Sununu vetoes red flag law, mandatory PFAS testing bill

Monitor staff
Published: 8/7/2020 4:36:54 PM
Modified: 8/7/2020 4:36:42 PM

Gov. Chris Sununu vetoed a “red flag law” Friday, quashing a Democrat-led effort to allow for the temporary confiscation of firearms when a court deems a person at risk to themselves or others.

The veto, which Sununu said he issued as a result of constitutional concerns, came as part of a package of four vetoes the governor issued Friday.

Sununu also vetoed a bill to require that insurance companies cover reproductive health care such as abortions if they already cover maternity care.

And he struck down a bill allowing courts to require that companies pay for PFAS screenings in settlements, and a bill to provide a state death benefit for public works employees killed in the line of duty.

The vetoes bring to a near-close an acrimonious final chapter of the legislative biennium, marked by new Democratic majorities in the House and Senate in early 2019 and a Republican governor. On Sept. 16, the House and Senate will reconvene at the Whittemore hockey arena at the University of New Hampshire in Durham to take up the vetoes and attempt to vote to override them.

Democrats had passed House Bill 687, creating the red flag law, as a means to reduce suicide rates. The bill would allow family members or loved ones to petition a court to write an order requiring that a person surrender their firearms temporarily if found to be a risk to themselves or others. After the initial confiscation, the gun owner would have an opportunity to fight the action in court.

Gun rights groups have long opposed the law, arguing that it deprives firearms owners of Second Amendment rights and a right to a fair trial before the weapons are initially removed. Sununu agreed, writing in his veto message that the bill “goes too far and would weaken the constitutional rights of law-abiding New Hampshire citizens,” citing the second, fourth, fifth, sixth, and 14th amendments in the U.S. Constitution.

“I will continue to prioritize suicide prevention and mental health as there is much work yet to be done in New Hampshire, but that work cannot come at the expense of the constitutional rights of our citizens,” Sununu wrote.

But Democrats said the opposition was misplaced and the bill was targeted at suicide, citing 1,200 New Hampshire residents who died by suicide between 2013 and 2017 and estimates by the Centers for Disease Control and Prevention that the state’s suicide rate increased 48% between 1999 and 2016.

“The intention is not, as the opposition has wrongfully argued, to take away guns from their lawful owners,” said Sen. Martha Hennessey, a Hanover Democrat. “The intention is to give concerned family members and law enforcement the proper tools to request assistance from our courts in protecting someone who may be a danger to themselves and others.”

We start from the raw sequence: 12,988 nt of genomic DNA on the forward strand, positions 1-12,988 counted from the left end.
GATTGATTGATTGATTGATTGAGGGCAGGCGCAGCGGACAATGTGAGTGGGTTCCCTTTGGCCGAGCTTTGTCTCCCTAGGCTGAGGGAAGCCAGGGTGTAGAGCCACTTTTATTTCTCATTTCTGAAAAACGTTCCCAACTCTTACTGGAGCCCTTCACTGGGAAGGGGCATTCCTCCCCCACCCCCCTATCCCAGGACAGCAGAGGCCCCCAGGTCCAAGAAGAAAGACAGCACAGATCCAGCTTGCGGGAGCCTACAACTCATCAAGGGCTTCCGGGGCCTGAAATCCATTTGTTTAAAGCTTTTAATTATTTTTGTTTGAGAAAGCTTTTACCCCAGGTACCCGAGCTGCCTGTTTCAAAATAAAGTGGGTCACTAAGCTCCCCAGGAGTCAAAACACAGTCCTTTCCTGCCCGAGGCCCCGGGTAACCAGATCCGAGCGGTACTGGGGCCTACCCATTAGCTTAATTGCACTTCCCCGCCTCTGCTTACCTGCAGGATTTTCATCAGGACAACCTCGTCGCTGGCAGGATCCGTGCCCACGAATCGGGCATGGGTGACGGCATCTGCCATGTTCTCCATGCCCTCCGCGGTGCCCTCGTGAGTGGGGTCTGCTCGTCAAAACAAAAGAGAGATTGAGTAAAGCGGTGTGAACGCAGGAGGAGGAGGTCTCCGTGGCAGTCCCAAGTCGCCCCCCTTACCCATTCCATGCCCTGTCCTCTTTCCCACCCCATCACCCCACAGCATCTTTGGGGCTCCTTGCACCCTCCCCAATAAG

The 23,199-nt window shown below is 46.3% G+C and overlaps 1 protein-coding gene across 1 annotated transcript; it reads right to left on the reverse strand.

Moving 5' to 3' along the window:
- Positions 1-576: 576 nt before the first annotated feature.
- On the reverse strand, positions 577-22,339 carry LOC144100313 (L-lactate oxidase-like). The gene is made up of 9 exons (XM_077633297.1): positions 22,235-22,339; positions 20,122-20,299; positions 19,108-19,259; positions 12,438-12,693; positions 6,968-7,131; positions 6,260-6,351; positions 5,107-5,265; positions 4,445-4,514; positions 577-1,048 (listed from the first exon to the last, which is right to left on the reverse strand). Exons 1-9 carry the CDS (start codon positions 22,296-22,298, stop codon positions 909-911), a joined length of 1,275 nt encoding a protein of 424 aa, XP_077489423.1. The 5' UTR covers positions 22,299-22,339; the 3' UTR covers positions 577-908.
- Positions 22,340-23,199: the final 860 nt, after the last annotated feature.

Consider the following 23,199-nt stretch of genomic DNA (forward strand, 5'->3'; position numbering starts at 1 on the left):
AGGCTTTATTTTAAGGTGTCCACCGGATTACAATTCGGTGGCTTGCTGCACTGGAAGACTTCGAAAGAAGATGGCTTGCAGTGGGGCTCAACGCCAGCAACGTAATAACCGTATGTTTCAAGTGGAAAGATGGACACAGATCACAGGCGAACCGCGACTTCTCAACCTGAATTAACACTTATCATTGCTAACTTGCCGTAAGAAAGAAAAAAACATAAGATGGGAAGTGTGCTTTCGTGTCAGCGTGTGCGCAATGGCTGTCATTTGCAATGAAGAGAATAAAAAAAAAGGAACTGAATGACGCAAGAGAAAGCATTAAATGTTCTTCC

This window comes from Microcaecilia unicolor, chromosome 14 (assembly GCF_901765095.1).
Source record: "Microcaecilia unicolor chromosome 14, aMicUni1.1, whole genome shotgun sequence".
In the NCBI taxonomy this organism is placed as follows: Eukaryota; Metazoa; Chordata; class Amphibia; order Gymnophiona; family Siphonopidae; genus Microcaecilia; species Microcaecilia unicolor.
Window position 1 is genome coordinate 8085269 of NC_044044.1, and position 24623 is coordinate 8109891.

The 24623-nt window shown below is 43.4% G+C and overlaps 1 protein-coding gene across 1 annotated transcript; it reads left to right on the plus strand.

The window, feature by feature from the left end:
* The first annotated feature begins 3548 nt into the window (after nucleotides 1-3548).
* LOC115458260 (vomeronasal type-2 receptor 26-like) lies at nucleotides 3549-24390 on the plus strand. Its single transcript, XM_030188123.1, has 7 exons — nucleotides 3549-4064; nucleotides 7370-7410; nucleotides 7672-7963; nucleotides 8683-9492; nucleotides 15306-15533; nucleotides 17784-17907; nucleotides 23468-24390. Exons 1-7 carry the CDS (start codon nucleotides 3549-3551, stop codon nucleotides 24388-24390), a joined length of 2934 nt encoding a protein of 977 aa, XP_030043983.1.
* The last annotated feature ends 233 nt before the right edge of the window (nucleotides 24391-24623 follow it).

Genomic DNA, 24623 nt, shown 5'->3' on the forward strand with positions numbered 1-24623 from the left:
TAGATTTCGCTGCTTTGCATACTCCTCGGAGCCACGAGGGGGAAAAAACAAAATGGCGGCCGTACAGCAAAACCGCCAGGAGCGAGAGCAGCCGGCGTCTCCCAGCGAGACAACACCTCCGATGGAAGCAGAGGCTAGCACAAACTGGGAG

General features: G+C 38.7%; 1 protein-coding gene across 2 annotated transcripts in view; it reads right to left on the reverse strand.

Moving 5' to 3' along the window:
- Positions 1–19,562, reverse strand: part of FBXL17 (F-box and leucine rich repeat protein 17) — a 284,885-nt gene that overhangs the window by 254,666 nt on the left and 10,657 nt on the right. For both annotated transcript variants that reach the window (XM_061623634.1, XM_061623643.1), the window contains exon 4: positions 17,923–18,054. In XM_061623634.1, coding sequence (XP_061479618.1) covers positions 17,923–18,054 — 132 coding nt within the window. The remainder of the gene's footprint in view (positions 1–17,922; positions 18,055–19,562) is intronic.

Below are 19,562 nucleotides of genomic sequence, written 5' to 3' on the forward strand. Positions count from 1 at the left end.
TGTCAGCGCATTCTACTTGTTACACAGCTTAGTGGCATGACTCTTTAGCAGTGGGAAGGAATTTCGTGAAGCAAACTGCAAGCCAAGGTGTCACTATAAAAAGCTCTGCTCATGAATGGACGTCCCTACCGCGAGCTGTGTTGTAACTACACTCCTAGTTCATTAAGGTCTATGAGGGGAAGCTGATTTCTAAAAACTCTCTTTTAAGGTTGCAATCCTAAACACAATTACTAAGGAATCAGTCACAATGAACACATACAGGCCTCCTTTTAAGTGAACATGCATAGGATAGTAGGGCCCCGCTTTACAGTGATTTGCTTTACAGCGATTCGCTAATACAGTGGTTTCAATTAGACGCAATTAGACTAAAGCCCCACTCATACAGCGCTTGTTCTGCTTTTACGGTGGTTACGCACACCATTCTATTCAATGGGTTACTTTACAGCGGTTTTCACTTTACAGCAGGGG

Sununu vetoed the abortion care bill arguing that it could threaten federal funding and would hurt the ability of employers to provide insurance that does not cover abortions if it’s against their conscience. Democrats said it indicated that Sununu is not as pro-choice as he says.

The governor said his veto of House Bill 1375 – the bill creating a legal remedy to require companies to pay for screenings of PFAS and other chemicals – was done to protect businesses and consumers from unfair results. Some toxins don’t produce strong negative health benefits and forcing companies to pay for screenings of all toxins “could open the floodgates to new, less severe claims which would divert resources from those who truly need them,” the governor wrote.

And Sununu said that the bill creating a death benefit for public works employees included a provision he couldn’t support: a change in the way public unions are able to be certified by the New Hampshire Public Employee Labor Relations Board. The newly proposed process would bypass the current need for a secret ballot among union members to make that move, Sununu said.

Democrats called the PFAS medical monitoring bill “crucial legislation” and said it would have provided the tools to monitor long-term health impacts of the man-made chemical, which can cause cancer. And they said the veto of the public worker bill was an affront to state employees.

“Throughout this pandemic our state employees have stepped up to keep New Hampshire running,” said Sen. Kevin Cavanaugh, a Manchester Democrat. “...Their work has been crucial to the safety and well-being of New Hampshire and deserves more than temporary benefits and empty words of praise.”

(Ethan DeWitt can be reached at 369-3307, edewitt@cmonitor.com, or on Twitter at @edewittNH.)


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